Another year, another dollar (no, nobody gave me a raise). I’m always fascinated with this obsession to celebrate the new year. I mean, it’s just another day.
Why do people go out and get drunk to begin the New Year with a hangover? Some way to get started on a good note, huh? And I should, um, “note” (pun FULLY intended) here that the Spanish word for note–“nota”–happens to be slang for being drunk.
The worst was the year 2000. I still remember all the hype–the “Millenium,” the supposed “End of the World” (we saw how well THAT one turned out), etc., etc., ad nauseam. Then there was the most over-hyped “problem” in human history, the so-called Y2K bug. Jeez!
I remember I worked at a radio station when 2000 came around. It was a Spanish-language station and I was in charge of producing the Miami Heat’s Spanish-language radio broadcasts.
The radio station was owned by the Archdiocese of Miami and so it had a small budget; the station played commercials but it also held “radiothons” from time to time to help pay the bills. So the computer system we used to put stuff on the air was somewhat antiquated. The system held all of the Miami Heat production on its hard drive (this would include all the commercials, the intro to the pre-game show, the post-game show and the game itself, and the “bumpers”–the jingles we played going into and out of commercials–among other things). As a result, I was obliged to stay late and record all of these things onto a back-up system (because the Heat was playing on New Year’s Day), thanks to the fact that NOBODY had ever backed up the computer, and the fear that the system would fail because of the infamous Y2K bug.
By the time I was finished, it was 11:30PM on New Year’s Eve 2000 (December 31, 1999). I didn’t have any plans to go out or anything, but still, I would rather not have been at work late that night. Because now I had to drive home just before midnight. And I was worried about the idiots who think a gun is an appropriate substitute for a noisemaker, or fireworks. And quite frankly, the roof of my car was not bullet-proof.
So I practically FLEW home from work, risking getting stopped by a police officer. Although my guess is they were considerably more worried about drunks driving, and I’d read before that cops usually look for people who are driving slow as drunks tend to do, believing they’ll be pulled over for speeding.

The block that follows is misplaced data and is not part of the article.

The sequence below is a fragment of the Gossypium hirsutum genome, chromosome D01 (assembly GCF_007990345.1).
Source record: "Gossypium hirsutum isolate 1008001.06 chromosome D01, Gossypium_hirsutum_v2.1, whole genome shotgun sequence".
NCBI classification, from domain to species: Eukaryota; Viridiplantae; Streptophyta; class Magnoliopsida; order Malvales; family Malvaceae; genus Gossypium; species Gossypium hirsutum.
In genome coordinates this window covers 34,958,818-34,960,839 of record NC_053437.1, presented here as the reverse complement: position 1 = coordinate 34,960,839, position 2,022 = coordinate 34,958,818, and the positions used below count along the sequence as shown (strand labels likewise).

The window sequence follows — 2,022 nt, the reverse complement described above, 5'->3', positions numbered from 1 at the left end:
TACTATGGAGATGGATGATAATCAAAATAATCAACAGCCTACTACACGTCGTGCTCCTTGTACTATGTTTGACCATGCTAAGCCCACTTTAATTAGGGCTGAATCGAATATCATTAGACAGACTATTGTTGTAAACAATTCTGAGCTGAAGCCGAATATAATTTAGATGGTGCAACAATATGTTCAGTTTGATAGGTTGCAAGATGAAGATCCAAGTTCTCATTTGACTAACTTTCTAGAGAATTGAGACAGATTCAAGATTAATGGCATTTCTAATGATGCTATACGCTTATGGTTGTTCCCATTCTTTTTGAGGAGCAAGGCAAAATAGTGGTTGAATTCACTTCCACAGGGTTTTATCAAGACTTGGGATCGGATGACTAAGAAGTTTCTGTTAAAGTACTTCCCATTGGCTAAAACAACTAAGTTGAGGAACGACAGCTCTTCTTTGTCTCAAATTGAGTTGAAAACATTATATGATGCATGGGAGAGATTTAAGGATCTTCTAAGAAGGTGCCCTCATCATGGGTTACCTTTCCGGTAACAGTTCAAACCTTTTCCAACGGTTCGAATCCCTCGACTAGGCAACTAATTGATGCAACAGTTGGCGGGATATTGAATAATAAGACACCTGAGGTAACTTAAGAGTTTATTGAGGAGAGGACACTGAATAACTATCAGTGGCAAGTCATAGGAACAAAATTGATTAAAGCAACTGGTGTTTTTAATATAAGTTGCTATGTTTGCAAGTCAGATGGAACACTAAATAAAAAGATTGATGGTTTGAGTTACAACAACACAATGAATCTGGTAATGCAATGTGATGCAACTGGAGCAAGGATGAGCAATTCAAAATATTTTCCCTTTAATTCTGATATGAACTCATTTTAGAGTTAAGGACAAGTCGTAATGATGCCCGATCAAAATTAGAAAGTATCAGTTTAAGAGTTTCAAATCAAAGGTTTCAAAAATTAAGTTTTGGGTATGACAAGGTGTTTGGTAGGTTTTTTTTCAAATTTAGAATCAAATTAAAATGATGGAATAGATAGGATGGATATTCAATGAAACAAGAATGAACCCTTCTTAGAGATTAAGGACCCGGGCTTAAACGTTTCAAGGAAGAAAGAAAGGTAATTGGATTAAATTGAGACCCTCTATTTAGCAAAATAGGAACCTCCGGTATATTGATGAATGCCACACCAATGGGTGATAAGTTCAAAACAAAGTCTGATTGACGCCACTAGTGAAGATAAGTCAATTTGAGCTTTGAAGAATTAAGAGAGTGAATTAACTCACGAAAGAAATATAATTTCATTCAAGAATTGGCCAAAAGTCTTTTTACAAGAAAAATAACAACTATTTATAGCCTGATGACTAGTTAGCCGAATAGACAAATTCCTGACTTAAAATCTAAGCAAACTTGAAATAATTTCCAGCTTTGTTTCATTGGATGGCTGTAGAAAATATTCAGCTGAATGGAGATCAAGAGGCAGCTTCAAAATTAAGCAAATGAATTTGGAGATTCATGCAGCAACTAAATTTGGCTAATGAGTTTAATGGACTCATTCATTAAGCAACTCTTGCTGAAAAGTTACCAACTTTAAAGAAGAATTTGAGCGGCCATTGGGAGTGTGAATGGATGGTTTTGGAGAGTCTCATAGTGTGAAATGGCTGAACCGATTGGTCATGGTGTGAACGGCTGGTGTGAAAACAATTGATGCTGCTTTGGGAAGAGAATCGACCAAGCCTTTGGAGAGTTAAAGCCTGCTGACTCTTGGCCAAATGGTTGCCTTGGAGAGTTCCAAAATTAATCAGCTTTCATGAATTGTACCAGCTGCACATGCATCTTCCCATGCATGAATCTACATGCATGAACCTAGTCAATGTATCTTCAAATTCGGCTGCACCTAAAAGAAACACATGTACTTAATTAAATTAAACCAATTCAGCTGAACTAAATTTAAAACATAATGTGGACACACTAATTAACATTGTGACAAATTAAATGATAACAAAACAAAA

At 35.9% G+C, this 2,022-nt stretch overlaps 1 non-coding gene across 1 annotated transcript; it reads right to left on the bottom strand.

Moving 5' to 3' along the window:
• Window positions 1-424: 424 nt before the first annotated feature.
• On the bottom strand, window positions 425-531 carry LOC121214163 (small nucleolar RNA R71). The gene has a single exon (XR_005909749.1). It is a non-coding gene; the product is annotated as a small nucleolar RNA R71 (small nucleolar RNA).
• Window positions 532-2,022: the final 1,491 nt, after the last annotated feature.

I got home okay before midnight, with enough time to watch one of the New Year’s specials on TV and hear the gunfire in my neighborhood (and I actually lived in a decent neighborhood back then). The noise was reminiscent of my time in the Army, going to a range or training with blanks in the field.
Now THAT’S something I’ve always wondered about. Why are some people so, so, so, um, er, STUPID (for lack of a better word) that they’d fire off a gun into the air to “celebrate,” especially in an area with a huge, concentrated population such as ours? If there were such a thing as instant karma or poetic justice in this world, every bullet fired into the air like this would find its way back to the shooter. In my opinion.
Oh, and speaking of fireworks, why do people who KNOW they’re going to be drinking insist on firing off their own fireworks? I mean, come on, there are plenty of places to go see fireworks, and you can get drunk safely. For that matter, you can get so drunk you’re not even aware there are any fireworks going off around you. But I digress.
Just as drinking and playing around with a gun don’t mix, neither does drinking and shooting off your own fireworks. Don’t believe me? Just go and visit a hospital emergency room late on New Year’s Eve/early on New Year’s Day. There you’ll find plenty of people who shouldn’t be allowed near ANY heat source when they’re sober, never mind fireworks when they’re drunk.
I think I’m going to make a New Year’s resolution this year not to go celebrate New Year’s Eve anymore (not that I have the last few years). I’ll just stay at home and relax–and avoid getting hit by a drunk driver (or worse, becoming one myself). Or getting hit by gunfire.